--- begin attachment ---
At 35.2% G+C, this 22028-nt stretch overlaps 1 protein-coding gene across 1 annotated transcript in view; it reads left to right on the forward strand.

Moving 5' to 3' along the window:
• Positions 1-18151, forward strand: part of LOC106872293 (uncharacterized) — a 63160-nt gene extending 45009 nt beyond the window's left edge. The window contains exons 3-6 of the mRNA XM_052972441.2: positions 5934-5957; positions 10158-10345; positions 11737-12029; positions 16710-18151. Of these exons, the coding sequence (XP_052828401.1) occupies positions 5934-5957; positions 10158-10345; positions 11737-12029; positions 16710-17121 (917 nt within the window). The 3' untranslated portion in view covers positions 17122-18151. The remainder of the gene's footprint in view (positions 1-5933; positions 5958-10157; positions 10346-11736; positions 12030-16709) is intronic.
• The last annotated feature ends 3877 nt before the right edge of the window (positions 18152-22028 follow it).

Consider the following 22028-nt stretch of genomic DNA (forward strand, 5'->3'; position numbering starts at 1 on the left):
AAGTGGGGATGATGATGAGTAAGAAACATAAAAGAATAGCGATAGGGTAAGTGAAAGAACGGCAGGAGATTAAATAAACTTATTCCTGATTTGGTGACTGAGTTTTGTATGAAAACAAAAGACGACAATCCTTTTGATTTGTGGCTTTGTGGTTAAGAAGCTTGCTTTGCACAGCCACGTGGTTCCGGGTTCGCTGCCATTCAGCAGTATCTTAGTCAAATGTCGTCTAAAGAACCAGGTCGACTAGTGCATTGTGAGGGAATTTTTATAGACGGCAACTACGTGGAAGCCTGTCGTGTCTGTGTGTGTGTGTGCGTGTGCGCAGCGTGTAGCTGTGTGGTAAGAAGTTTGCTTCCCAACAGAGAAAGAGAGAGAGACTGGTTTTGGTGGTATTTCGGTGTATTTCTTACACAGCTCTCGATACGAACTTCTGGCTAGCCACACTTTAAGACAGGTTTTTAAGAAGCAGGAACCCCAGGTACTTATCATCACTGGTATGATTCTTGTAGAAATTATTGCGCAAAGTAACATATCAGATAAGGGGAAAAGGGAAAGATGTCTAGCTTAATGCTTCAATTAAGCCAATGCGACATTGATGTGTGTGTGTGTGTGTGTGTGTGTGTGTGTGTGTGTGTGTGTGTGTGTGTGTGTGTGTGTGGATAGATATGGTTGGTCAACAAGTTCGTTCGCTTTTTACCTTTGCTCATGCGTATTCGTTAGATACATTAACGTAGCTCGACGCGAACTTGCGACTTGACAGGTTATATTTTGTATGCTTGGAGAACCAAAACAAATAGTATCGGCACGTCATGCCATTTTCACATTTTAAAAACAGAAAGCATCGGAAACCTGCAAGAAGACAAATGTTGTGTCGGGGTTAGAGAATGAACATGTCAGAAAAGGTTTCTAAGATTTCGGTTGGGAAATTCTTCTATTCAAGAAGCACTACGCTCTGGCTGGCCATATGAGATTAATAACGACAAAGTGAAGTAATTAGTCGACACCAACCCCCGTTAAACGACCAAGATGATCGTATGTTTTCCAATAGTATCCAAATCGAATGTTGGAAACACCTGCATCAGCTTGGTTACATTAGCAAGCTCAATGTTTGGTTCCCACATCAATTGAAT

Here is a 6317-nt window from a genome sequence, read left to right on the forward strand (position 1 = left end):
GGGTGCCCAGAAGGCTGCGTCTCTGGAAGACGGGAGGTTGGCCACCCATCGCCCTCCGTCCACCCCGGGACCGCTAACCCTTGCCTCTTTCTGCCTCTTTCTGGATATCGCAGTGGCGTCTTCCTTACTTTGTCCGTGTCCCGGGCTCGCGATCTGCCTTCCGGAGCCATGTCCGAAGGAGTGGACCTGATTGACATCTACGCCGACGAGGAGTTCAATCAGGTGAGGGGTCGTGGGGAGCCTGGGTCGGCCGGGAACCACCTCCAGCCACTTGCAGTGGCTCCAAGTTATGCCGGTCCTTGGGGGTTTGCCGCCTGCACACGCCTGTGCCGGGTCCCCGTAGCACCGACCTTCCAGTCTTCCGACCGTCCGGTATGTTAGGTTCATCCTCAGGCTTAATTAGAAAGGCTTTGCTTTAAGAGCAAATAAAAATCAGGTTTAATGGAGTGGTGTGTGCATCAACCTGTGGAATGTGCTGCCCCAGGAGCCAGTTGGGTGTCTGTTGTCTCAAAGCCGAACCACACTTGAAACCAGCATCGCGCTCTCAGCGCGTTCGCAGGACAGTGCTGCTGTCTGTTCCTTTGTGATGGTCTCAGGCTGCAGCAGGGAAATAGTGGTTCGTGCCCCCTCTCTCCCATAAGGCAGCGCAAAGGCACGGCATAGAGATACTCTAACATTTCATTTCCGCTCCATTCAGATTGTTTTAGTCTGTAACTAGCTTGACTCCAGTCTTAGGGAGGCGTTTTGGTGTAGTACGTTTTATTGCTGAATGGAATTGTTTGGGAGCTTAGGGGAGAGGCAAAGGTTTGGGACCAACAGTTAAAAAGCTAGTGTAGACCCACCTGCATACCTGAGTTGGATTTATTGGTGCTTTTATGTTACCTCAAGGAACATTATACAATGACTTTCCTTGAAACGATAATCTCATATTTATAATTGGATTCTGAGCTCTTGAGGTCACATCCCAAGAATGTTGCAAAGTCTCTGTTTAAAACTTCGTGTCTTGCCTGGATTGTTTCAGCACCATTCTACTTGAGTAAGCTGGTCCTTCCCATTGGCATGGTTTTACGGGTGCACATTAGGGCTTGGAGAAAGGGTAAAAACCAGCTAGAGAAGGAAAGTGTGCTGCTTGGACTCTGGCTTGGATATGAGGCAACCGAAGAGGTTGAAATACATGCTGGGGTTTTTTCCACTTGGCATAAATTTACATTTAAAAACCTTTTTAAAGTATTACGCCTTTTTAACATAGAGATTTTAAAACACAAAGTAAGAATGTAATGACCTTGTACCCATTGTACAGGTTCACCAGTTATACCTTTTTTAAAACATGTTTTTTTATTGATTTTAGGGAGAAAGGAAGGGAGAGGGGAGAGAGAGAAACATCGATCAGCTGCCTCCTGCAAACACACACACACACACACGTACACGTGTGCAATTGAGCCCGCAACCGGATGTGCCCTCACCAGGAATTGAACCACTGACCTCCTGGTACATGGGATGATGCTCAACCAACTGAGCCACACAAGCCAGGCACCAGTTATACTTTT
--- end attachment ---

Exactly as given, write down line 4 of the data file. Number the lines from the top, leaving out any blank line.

• The last annotated feature ends 3877 nt before the right edge of the window (positions 18152-22028 follow it).